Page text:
Can India Afford Its Villages?
Atanu Dey, chief economist at Netcore Solutions in Mumbai and author of the Rural Infrastructure Services Commons (RISC) model and Reuben Abraham (right), director of the Cornell/ ISB Base of the Pyramid Learning Lab at the Indian School of Business make a case for developing urban strongholds instead of attempting to develop all the villages In India.
As they postulate:
India has a choice of futures, say, in 2030. Will the majority of Indians continue to live in 600,000 small villages engaged in near-subsistence agriculture or will they be in living in 600 well-planned vibrant cities (or 6,000 towns of 100,000 population, for that matter) working in non-agricultural sectors and enjoying a rich social and cultural life?
A shift from a rural agro-based economy to a urban oriented industry based economy with its attendant cultural shifts is by no means a new phenomenon. It has happened with regularity in the economic development of many parts of the world. In the case of India, things are made more complex by a history characterized by a traditionally poverty stricken population at the village level and the sheer enormity of size. Imagine that 700 million Indians live in the villages – almost equivalent to the entire population of Europe in 2005 of 728 million!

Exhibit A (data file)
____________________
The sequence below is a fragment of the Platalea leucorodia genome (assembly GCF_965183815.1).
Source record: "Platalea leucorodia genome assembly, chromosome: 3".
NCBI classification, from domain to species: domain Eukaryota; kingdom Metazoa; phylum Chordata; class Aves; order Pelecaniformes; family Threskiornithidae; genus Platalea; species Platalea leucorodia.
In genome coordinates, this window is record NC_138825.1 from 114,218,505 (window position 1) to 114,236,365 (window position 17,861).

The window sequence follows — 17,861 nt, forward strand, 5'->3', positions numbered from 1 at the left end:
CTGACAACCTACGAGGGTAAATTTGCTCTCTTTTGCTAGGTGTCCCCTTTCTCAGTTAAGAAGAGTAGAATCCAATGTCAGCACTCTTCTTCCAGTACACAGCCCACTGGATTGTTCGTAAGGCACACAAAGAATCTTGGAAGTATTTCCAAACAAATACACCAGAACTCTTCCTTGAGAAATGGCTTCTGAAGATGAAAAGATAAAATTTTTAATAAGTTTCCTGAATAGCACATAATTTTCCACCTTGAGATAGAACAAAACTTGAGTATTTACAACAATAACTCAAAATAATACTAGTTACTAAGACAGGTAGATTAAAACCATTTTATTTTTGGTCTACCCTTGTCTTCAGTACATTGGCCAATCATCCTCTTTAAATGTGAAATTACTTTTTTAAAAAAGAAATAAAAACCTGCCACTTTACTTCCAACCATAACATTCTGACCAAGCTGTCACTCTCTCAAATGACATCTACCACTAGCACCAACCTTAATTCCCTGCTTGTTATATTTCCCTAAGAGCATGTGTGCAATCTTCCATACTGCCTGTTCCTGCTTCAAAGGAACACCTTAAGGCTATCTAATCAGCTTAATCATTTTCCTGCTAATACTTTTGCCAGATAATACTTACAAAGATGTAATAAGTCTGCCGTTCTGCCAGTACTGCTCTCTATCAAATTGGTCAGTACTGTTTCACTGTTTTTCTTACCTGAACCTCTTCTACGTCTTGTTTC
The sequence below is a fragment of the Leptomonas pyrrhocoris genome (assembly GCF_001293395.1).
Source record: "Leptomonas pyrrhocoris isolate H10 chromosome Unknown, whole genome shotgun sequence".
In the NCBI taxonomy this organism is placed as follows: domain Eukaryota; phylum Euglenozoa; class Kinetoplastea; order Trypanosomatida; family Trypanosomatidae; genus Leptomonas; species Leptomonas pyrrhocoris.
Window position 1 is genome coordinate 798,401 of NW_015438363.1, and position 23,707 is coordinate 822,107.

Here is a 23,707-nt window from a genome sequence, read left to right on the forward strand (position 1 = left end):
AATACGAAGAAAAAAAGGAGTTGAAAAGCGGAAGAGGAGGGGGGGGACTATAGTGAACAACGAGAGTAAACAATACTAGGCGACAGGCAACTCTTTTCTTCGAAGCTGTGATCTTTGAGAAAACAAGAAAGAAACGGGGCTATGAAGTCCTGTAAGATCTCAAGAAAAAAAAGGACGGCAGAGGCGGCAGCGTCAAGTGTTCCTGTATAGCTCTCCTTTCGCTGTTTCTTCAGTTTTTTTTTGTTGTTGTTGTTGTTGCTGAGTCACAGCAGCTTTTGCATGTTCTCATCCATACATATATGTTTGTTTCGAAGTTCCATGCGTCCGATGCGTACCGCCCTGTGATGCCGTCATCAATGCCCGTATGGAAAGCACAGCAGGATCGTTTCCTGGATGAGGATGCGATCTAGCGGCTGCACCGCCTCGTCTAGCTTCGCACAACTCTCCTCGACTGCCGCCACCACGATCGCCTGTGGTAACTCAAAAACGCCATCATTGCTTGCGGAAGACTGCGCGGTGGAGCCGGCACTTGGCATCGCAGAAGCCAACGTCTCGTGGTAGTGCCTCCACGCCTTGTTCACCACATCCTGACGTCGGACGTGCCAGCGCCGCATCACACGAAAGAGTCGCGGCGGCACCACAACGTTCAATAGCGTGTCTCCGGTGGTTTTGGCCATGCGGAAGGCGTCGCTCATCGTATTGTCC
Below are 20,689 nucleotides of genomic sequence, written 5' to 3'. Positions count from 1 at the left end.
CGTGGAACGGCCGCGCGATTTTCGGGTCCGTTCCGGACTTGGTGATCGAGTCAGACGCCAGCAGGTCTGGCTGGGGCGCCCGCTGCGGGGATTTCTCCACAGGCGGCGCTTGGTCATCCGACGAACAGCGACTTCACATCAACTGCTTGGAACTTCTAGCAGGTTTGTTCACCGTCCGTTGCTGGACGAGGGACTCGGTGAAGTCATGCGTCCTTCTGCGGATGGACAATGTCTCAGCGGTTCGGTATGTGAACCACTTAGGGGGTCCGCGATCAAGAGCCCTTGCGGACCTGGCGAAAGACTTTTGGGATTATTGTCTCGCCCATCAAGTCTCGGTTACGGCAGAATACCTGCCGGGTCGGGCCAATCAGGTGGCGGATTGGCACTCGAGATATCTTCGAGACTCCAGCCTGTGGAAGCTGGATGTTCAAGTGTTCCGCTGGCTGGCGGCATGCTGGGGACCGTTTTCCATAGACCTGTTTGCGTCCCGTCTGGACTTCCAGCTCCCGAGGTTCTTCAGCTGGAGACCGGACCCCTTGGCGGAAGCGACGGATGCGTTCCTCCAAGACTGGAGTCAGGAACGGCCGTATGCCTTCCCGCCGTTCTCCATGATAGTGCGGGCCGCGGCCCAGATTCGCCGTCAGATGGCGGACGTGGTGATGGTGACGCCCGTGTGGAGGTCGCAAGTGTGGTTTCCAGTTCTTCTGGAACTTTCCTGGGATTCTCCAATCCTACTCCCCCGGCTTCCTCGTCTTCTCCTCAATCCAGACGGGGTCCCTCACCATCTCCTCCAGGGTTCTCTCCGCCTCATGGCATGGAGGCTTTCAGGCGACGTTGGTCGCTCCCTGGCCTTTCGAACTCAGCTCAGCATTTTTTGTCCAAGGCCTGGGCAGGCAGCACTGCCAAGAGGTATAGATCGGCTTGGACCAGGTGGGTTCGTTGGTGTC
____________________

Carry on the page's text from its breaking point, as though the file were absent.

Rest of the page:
India’s cities, are no better in dealing with the pressures of a booming population. Largely fuelled by a growing migration of people who come to the cities in search of employment, the largest of them such as Mumbai, Kolkata and Delhi are literally busting at the seams. They are ranked 5, 6 and 8 in the world’s most populated agglomerations.
I fully subscribe to the views of the authors that the only way forward for economic progress is to develop secondary cities in India rather than attempt to further grow the tired old metropolis we spoke off. Besides, pressures for jobs in the big cities continue to be a big obstacle for the primarily agrarian-oriented migrant.
The answer lies, I believe, in educating the rural masses such that they are not almost exclusively dependent on agriculture. Hopefully, by dint of a basic education, they can move to the newer cities better prepared to meet the new challenges of urban living than their grandparents or parents.